So, I looked for Joomla videos. There was a one-hour site claim, using Joomla 3. I had 2.5 installed and installed the newer version. So, I followed the video religiously. Where the guy had images or text, I just made things up. Here is the first result (here is the video - again, there were highly detailed subjects being covered in other videos which I'll get back to -- the requirement was to get something running).
After the first pass, I decided to build a site that I need to maintain. To do this, I followed the video, again, but at a faster clip. Here is the result. As I tried to add new things, I've gone back to the video (have not read a line of documentation yet -- I used to read part of the book (when learning some new language) and then jump in -- or, in class, I would follow for awhile and then just explore).
By the way, part of the decision comes from seeing who is using what. Harvard and Sprint are using Joomla. I'm familiar with both sites. I know that I need to dig deeper in Joomla. Case in point: as modules have side-effects, one has to worry about order and such; these types of nuances are what an expert knows how to handle. For me? I've resolved several of these. Actually, I like the development environment (say, compared to the older ways of using a C++ or other language in a developer's workbench) and the underlying control/interpret scheme.
Aside: Last year, I sort of recoiled from the heavy database use in these approaches. That explains, in part, the fallback to HTML and files. Now, I'm getting a little more comfortable, but I'm also ready to argue the points (we'll get there, truth engineering) of configuration. You see, the package pushes talk content. Configuration control support is there. Perhaps, it's covered in the book. We'll see. However, as I've seen with all of this free stuff. You have updates and upgrades always coming at you. How things interplay must be taken seriously if you're in an environment with continual use. Who drive requirements for these things? Is it too much a gadgetry (feature) focus?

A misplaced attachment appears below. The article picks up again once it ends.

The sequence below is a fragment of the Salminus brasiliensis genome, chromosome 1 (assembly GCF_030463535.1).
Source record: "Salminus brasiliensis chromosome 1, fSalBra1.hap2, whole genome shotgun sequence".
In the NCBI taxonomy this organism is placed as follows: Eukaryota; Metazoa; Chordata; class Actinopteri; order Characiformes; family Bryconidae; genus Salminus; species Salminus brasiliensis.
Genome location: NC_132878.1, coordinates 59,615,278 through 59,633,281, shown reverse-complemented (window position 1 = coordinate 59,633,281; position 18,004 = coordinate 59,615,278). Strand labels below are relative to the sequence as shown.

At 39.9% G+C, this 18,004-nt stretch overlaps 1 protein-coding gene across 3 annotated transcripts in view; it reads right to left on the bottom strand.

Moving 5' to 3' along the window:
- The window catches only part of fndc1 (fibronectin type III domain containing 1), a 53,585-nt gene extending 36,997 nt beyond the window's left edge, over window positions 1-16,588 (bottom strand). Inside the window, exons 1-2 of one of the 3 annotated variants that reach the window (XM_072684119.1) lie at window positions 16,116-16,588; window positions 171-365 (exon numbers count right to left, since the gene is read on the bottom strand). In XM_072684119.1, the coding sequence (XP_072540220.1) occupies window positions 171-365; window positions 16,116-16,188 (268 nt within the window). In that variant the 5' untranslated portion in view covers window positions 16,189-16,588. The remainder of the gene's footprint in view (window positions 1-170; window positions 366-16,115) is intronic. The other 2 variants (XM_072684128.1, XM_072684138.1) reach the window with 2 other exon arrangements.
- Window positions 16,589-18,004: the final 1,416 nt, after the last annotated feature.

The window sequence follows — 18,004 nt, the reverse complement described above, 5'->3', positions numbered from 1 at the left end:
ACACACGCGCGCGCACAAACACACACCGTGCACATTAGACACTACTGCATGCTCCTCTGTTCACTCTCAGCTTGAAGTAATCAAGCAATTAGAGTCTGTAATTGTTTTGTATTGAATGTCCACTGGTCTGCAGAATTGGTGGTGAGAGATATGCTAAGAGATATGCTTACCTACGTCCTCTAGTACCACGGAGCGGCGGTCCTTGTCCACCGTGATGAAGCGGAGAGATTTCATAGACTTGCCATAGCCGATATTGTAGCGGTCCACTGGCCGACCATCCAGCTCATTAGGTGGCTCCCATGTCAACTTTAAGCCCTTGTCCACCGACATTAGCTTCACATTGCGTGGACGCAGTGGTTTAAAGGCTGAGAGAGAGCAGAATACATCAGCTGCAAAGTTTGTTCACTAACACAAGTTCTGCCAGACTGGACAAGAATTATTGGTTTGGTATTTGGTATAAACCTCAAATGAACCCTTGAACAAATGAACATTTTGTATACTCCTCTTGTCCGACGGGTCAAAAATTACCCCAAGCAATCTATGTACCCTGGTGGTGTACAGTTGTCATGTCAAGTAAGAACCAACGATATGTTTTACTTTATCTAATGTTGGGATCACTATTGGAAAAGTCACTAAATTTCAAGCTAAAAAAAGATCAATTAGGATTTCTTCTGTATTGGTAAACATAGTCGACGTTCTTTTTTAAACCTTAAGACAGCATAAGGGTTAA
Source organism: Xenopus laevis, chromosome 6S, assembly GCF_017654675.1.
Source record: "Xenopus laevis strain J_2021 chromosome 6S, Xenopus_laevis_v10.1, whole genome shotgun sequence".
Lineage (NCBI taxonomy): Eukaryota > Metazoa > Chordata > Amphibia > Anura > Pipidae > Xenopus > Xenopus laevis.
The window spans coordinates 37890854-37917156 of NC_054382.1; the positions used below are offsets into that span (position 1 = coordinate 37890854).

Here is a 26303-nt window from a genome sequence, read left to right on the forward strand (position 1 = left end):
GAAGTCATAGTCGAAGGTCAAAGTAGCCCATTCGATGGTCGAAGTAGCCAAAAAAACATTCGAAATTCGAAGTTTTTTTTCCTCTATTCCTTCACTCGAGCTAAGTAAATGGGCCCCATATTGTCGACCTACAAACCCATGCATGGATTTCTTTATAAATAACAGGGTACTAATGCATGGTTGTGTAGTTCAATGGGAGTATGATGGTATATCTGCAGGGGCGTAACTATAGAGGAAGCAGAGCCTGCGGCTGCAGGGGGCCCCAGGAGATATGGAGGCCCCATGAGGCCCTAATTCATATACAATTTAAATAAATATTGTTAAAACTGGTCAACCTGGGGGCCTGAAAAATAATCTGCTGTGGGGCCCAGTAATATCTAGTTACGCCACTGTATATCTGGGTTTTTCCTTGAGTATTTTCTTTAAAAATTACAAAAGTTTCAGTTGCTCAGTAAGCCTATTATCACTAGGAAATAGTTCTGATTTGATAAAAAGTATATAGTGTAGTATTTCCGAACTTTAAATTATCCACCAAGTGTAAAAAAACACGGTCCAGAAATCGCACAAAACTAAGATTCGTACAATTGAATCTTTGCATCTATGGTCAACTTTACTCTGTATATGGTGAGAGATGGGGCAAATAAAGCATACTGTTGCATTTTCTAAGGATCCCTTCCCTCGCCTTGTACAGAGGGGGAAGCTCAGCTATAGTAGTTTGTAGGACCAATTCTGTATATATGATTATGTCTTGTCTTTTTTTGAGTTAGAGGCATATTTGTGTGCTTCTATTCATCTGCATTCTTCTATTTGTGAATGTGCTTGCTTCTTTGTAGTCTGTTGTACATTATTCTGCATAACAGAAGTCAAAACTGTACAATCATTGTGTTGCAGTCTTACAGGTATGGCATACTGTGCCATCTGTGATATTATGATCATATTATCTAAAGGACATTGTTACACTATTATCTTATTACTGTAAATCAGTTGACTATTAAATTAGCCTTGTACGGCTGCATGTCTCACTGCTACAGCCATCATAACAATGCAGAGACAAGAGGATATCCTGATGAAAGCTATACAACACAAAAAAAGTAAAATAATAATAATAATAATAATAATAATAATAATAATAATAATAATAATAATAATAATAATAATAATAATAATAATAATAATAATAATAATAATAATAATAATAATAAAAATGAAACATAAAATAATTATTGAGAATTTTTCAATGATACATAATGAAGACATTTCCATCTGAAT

After playing with Joomla, I knew that I had to look at other approaches which are several. Concrete5 sort of jumped out. It's a front end for developers, one video said. Here is my little bit (didn't even use a video, as it seemed intuitive). I'll have to spend some time with this. And, also I'll need to look at others, to be complete.
In the meantime, I'll maintain the current site (static HTML -- blogging all the while), use Joomla as the future, and try to get the Concrete5 example to be like the Joomla. After things become more second nature, then a total redesign might be in order. Right now, I just cut stuff from the static view to the database. Perhaps, thinking about web design issues might be apropos.
06/20/2016 -- Concrete5 example removed. Broken link in one library (at the ISP) mentioned by http://www.whoishostingthis.com/resources/php/.
05/31/2016 -- Continuation of the theme.
08/02/2014 -- Bit the bullet and updated the site (looks, behavior) using HTML/CSS. Of course, things are still pending, such as membership functions, business, ... We'll get there.
10/19/2013 -- Too many interesting things to get involved in. Is coding for the young? That is, not that the older mind cannot do it; rather, it's fairly mundane compared to other things. To be discussed. Perhaps, winters onset will push the mind toward the computational.
09/04/2013 -- While poking around more, I'm more inclined to think that the database, as a central feature, is not the great leap forward that some might think. Unless, using such is wedded with structural approaches (to be defined - unless someone can point to an existing discussion). Took a break for awhile, but did an edit in Joomla and in Concrete5, today. The latter keeps the HTML visibly present. So, that might lead one to think that it's coding, perhaps.
07/14/2013 -- I meant to mention other uses of CMS. Wiki has several that are computer related. We can't forget the Navy's CMS-2. Too, software configuration systems were known by CMS. But, there are many non-computer usages, such as Change Management System (related to process management).
07/13/2013 -- Ah, yes. design. Here is someone touting the powers of WordPress.